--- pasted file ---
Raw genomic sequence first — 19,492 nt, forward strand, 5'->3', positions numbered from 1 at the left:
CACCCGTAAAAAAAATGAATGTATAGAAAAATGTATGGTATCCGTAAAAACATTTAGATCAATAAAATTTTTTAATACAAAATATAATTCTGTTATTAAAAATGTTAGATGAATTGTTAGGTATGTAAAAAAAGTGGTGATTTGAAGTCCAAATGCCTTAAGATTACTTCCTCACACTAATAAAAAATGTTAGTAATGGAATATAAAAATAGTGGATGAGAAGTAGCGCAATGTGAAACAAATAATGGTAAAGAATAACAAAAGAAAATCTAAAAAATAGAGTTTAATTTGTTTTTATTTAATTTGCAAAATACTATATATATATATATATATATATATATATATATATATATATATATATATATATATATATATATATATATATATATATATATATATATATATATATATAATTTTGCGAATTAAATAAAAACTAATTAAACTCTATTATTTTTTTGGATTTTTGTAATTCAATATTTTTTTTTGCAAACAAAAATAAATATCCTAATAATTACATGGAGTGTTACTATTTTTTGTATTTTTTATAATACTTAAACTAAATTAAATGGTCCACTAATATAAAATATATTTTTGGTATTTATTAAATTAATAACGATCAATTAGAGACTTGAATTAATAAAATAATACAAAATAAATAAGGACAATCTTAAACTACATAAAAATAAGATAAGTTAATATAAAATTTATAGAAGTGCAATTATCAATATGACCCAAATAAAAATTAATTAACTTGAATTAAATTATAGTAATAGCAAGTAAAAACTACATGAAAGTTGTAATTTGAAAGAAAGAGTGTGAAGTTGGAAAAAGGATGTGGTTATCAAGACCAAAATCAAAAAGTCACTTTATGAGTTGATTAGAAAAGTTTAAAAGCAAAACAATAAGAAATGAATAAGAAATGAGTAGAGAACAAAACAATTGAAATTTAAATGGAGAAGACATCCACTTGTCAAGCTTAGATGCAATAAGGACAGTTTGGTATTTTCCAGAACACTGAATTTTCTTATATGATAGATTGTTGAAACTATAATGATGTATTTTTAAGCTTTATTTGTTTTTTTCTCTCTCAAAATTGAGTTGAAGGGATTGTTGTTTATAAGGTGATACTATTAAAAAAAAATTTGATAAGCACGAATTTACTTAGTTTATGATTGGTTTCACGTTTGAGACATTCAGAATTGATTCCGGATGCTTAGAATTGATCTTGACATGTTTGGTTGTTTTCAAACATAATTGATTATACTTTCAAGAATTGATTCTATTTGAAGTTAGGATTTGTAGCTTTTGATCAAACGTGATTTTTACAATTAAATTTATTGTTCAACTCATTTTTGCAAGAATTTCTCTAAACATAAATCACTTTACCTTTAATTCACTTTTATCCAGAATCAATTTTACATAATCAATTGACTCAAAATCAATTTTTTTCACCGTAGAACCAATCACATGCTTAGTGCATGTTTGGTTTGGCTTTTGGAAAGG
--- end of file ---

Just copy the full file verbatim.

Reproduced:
Raw genomic sequence first — 19,492 nt, forward strand, 5'->3', positions numbered from 1 at the left:
CACCCGTAAAAAAAATGAATGTATAGAAAAATGTATGGTATCCGTAAAAACATTTAGATCAATAAAATTTTTTAATACAAAATATAATTCTGTTATTAAAAATGTTAGATGAATTGTTAGGTATGTAAAAAAAGTGGTGATTTGAAGTCCAAATGCCTTAAGATTACTTCCTCACACTAATAAAAAATGTTAGTAATGGAATATAAAAATAGTGGATGAGAAGTAGCGCAATGTGAAACAAATAATGGTAAAGAATAACAAAAGAAAATCTAAAAAATAGAGTTTAATTTGTTTTTATTTAATTTGCAAAATACTATATATATATATATATATATATATATATATATATATATATATATATATATATATATATATATATATATATATATATATATATATATATATATATATAATTTTGCGAATTAAATAAAAACTAATTAAACTCTATTATTTTTTTGGATTTTTGTAATTCAATATTTTTTTTTGCAAACAAAAATAAATATCCTAATAATTACATGGAGTGTTACTATTTTTTGTATTTTTTATAATACTTAAACTAAATTAAATGGTCCACTAATATAAAATATATTTTTGGTATTTATTAAATTAATAACGATCAATTAGAGACTTGAATTAATAAAATAATACAAAATAAATAAGGACAATCTTAAACTACATAAAAATAAGATAAGTTAATATAAAATTTATAGAAGTGCAATTATCAATATGACCCAAATAAAAATTAATTAACTTGAATTAAATTATAGTAATAGCAAGTAAAAACTACATGAAAGTTGTAATTTGAAAGAAAGAGTGTGAAGTTGGAAAAAGGATGTGGTTATCAAGACCAAAATCAAAAAGTCACTTTATGAGTTGATTAGAAAAGTTTAAAAGCAAAACAATAAGAAATGAATAAGAAATGAGTAGAGAACAAAACAATTGAAATTTAAATGGAGAAGACATCCACTTGTCAAGCTTAGATGCAATAAGGACAGTTTGGTATTTTCCAGAACACTGAATTTTCTTATATGATAGATTGTTGAAACTATAATGATGTATTTTTAAGCTTTATTTGTTTTTTTCTCTCTCAAAATTGAGTTGAAGGGATTGTTGTTTATAAGGTGATACTATTAAAAAAAAATTTGATAAGCACGAATTTACTTAGTTTATGATTGGTTTCACGTTTGAGACATTCAGAATTGATTCCGGATGCTTAGAATTGATCTTGACATGTTTGGTTGTTTTCAAACATAATTGATTATACTTTCAAGAATTGATTCTATTTGAAGTTAGGATTTGTAGCTTTTGATCAAACGTGATTTTTACAATTAAATTTATTGTTCAACTCATTTTTGCAAGAATTTCTCTAAACATAAATCACTTTACCTTTAATTCACTTTTATCCAGAATCAATTTTACATAATCAATTGACTCAAAATCAATTTTTTTCACCGTAGAACCAATCACATGCTTAGTGCATGTTTGGTTTGGCTTTTGGAAAGG